If elders are useful for Westboro, can they be similarly employed in SBC churches?

Object to the comparison? I'm just reporting and connecting dots here. For all the talk about how spiritual, biblical, helpful, and superior an elder form of governance is, what I often see is a power grab by the pastor and a few cronies accompanied by an almost inevitable marginalization of women in the church.

Any SBC church that has a move towards elder leadership ought to get intense scrutiny from membership with both of these in mind. If it is merely a change in vocabulary, then fine, I'm probably on board but the devil is in the details and I would put those under a magnifying glass. My experience, certainly anecdotal, puts me in the position of being instantly suspicious of any pastor whose leadership in this area moves in this direction.

My advice to church members is this: Raise both eyebrows and see that both ears perk up when your pastor brings up any change that involves elders.

My advice to church search committees is this: You cannot afford not to bring up and thoroughly discuss with any prospective pastor the matter of elders. While doing so, at least one committee member needs to be educated enough on the issue so as not to be either finessed or bulldozed by the candidate.

Avoid a lot of grief, brethren/sistren, by paying attention here.

Sunday, March 16, 2014

Rebranding the Cooperative Program

The Cooperative Program, once our shining (and growing) funding jewel, is a declining brand and there is no sentient person anywhere in the Southern Baptist Convention, in any of the state conventions, and among any of the hundreds of Baptist associations who will dispute it.

So what?

So, our cooperative work cannot continue if the decline persists. Think of it. We have gone from an average of over ten percent of church undesignated receipts given to the Cooperative Program to a little over five percent - cut in half and that half represents hundreds of millions of dollars. Suppose we move from over five percent to around two percent? State conventions, the seminaries, the two mission boards will do without more hundreds of millions of dollars.

More important than the decline in money is this: how serious is a one or two percent CP church about cooperative ministry? How much thought and interest do they give to our common work? How much do they concern themselves about participating in our common work? At one or two percent my thinking is that they will just not give it a lot of thought.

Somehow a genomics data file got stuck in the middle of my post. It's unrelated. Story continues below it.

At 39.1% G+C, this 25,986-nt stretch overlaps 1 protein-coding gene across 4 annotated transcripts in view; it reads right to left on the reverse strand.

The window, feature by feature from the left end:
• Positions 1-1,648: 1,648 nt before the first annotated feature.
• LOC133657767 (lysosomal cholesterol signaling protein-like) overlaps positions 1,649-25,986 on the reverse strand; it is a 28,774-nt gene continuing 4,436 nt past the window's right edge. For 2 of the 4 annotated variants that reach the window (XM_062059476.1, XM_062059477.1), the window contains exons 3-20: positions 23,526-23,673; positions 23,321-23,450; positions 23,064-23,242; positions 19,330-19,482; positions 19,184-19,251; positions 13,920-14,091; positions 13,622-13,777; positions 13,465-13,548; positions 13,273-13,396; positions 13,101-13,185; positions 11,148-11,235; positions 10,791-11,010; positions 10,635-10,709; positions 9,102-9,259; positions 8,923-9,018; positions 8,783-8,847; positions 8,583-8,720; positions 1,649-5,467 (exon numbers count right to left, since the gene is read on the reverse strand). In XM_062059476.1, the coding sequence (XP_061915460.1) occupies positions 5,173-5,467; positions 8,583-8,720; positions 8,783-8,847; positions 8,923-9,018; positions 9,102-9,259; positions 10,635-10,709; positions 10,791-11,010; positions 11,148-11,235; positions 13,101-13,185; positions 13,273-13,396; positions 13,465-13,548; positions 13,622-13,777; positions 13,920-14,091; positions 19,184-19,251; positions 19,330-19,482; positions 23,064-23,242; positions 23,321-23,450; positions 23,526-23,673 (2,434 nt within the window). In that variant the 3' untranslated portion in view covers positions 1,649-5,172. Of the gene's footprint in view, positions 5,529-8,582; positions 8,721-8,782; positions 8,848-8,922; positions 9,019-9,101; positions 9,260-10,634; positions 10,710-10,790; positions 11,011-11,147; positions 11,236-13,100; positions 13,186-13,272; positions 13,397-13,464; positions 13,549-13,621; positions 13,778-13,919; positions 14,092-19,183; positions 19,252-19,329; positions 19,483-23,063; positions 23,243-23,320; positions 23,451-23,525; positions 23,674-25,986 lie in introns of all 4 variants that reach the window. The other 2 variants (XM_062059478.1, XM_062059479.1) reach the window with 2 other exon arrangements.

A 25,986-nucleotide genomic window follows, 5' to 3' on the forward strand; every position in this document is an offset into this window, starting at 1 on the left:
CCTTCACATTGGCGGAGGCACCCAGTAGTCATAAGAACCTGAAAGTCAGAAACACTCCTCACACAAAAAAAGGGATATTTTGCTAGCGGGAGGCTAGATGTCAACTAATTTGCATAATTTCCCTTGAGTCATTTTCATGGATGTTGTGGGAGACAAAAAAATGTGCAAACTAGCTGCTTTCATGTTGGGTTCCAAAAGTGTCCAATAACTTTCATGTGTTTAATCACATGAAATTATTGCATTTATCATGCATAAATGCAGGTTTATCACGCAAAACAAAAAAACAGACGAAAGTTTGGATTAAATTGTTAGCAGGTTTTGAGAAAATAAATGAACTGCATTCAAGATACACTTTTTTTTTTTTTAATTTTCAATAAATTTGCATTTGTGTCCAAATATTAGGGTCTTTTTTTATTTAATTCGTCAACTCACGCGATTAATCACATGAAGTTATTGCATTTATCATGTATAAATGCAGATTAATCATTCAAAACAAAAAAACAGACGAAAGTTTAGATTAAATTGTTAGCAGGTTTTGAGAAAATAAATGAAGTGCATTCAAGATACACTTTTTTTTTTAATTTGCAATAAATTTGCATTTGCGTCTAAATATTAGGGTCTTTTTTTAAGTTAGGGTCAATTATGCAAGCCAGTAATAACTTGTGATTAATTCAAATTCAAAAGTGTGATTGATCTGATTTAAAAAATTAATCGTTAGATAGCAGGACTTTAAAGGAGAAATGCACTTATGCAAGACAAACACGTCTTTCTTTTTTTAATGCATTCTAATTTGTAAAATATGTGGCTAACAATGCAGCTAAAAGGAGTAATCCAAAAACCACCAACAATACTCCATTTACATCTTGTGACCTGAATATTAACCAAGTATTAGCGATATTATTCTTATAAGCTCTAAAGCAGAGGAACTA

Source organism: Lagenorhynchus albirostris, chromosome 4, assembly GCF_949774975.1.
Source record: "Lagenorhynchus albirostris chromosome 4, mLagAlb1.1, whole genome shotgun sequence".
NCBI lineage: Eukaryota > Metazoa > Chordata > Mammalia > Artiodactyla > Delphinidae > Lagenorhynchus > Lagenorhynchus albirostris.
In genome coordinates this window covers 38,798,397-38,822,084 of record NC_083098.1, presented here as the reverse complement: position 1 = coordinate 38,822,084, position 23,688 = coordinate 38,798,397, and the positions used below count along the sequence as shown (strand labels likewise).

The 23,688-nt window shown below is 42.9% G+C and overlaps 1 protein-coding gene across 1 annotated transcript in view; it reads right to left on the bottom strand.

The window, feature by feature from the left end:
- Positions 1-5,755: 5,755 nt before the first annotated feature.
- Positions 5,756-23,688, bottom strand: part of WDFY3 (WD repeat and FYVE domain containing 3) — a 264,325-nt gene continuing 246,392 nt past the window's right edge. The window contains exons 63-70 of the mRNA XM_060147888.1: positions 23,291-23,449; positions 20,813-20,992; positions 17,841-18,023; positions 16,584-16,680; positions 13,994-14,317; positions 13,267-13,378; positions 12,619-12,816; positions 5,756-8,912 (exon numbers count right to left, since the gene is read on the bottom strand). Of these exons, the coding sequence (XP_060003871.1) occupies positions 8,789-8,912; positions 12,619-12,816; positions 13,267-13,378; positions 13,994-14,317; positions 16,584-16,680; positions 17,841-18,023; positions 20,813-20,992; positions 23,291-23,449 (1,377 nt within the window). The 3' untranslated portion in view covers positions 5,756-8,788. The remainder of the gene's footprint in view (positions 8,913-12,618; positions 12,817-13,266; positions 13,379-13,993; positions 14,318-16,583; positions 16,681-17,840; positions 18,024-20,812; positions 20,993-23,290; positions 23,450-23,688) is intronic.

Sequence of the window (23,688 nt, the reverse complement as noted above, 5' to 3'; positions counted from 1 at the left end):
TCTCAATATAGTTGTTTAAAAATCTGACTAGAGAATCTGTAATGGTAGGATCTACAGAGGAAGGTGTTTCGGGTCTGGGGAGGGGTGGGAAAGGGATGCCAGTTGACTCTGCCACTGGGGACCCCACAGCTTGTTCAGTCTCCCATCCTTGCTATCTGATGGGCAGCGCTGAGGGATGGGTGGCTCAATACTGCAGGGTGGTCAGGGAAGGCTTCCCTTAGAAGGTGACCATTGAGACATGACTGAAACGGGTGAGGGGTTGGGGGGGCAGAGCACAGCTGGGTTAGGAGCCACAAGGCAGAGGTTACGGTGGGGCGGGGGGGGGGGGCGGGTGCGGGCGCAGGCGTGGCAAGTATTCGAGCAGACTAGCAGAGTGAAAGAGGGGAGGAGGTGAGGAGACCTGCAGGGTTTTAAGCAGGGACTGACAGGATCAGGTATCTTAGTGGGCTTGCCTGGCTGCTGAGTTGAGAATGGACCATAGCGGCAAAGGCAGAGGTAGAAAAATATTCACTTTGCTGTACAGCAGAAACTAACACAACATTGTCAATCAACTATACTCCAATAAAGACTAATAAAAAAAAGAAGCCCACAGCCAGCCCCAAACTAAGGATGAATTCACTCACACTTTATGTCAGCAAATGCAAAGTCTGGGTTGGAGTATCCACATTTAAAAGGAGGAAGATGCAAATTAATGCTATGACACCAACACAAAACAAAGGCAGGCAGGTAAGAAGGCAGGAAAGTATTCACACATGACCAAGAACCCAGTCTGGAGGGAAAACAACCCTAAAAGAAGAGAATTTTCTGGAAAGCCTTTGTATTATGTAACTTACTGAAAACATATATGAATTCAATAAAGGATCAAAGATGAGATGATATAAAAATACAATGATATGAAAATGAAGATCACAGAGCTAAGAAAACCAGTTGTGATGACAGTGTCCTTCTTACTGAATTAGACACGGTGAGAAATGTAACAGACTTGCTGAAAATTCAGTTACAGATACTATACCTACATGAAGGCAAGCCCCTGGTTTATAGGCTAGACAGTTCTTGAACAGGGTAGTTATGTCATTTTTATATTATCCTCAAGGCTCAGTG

The Cooperative Program needs to be rebranded. If the Executive Committee is serious about the CP, something more than the usual, tired proposals for bolstering the CP needs to be considered. If the state conventions, and they are the ones who have suffered the most from the decline, are serious about the CP, they need to do more than round up the usual promotion methods and ideas.

We are doing the same things we have always done in regard to Cooperative Program promotion:

  • Ask churches to give more. What could be more simple than that? "Just give us more of your budget," says the Executive Committee. I have no issue with Frank Page's One Percent Plan and commend him for it; however, it is a "Just give us more" plan. 
  • Lament, with accompanying grave expressions and handwringing, that Southern Baptists especially younger Southern Baptists,  just aren't familiar with the CP, else they would give more. I dispute that. Seems to me that the more that is known about the CP, particularly about the division of funds, the less it is liked. 
  • Brainstorm on how the CP can be made more personal. After all, the giving is to a program and only indirectly to missions personnel, church planters, seminary profs and all the other ultimate recipients. While this has to be done, I don't see a lot of enthusiasm here. 
If the Cooperative Program is to be considered a beloved legacy brand for Southern Baptists then let's get people who know how to best manage a declining brand and let them handle it while all the entities who receive CP funding plan for the years ahead with the expectation of continued declines in CP funding.

If the Cooperative Program is to be considered a vibrant, vital funding mechanism, then let's get people who have fresh ideas, bold ideas, and let them have a go at it. Their success rate cannot be any less than what we have had for the past several decades.

The CP is approaching the century mark. Next year will be its 90th birthday. It may be that it's halcyon days were in the 20th century and it is not just past its prime but is past its applicability and appropriateness for the Southern Baptist Convention of the 21st century. 

Do you like my clock above? Not for sale, thank you. It belonged to my grandmother and I suspect it is somewhat older than the Cooperative Program. It still keeps good time if anyone can stand the constant "tick tock" of the pendulum. It's nice to have around and is a treasured family item. It's not all that useful anymore.

The Cooperative Program...? What do you think?

Wednesday, March 12, 2014

Historic, antique book: 1885 Story of Baptist Missions by Hervey available for sale

I have this very old copy of Winfred Hervey's The Story of Baptist Missions in Foreign Lands From the Time of Carey to the Present Date that I would like to sell, very reasonably, for some fish bait or convention money.

This is the Chancy R. Barns edition, 1885. It is a partial leather cover and has condition problems in that the spine cover is missing and some chips and wear. Check my photos. The text is very clean.

The book has some quite interesting stories. John L. Shuck in 1845 is called "foremost of the foreign missionaries of the Southern Baptist Convention."

The book has been reprinted. My price of $25 is cheaper than the paperback copy price. Shipping will cost about $4.

Email me if you are interested. Some missions historian would appreciate this book. I just don't have the room to keep it.